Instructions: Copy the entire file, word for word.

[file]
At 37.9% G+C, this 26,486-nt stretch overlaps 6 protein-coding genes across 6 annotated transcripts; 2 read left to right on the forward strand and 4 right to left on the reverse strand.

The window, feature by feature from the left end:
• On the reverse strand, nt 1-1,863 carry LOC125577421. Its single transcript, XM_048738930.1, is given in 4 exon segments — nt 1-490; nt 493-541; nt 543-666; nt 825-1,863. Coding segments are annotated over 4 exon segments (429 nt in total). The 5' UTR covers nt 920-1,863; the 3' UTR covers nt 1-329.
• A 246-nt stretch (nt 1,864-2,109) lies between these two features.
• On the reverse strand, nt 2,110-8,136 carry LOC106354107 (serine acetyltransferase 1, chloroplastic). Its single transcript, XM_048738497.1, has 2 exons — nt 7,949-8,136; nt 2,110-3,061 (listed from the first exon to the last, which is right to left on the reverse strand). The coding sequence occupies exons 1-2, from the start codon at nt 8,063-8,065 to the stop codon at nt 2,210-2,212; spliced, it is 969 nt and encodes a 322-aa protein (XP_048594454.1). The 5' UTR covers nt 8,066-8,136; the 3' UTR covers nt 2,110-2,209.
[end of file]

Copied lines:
At 37.9% G+C, this 26,486-nt stretch overlaps 6 protein-coding genes across 6 annotated transcripts; 2 read left to right on the forward strand and 4 right to left on the reverse strand.

The window, feature by feature from the left end:
• On the reverse strand, nt 1-1,863 carry LOC125577421. Its single transcript, XM_048738930.1, is given in 4 exon segments — nt 1-490; nt 493-541; nt 543-666; nt 825-1,863. Coding segments are annotated over 4 exon segments (429 nt in total). The 5' UTR covers nt 920-1,863; the 3' UTR covers nt 1-329.
• A 246-nt stretch (nt 1,864-2,109) lies between these two features.
• On the reverse strand, nt 2,110-8,136 carry LOC106354107 (serine acetyltransferase 1, chloroplastic). Its single transcript, XM_048738497.1, has 2 exons — nt 7,949-8,136; nt 2,110-3,061 (listed from the first exon to the last, which is right to left on the reverse strand). The coding sequence occupies exons 1-2, from the start codon at nt 8,063-8,065 to the stop codon at nt 2,210-2,212; spliced, it is 969 nt and encodes a 322-aa protein (XP_048594454.1). The 5' UTR covers nt 8,066-8,136; the 3' UTR covers nt 2,110-2,209.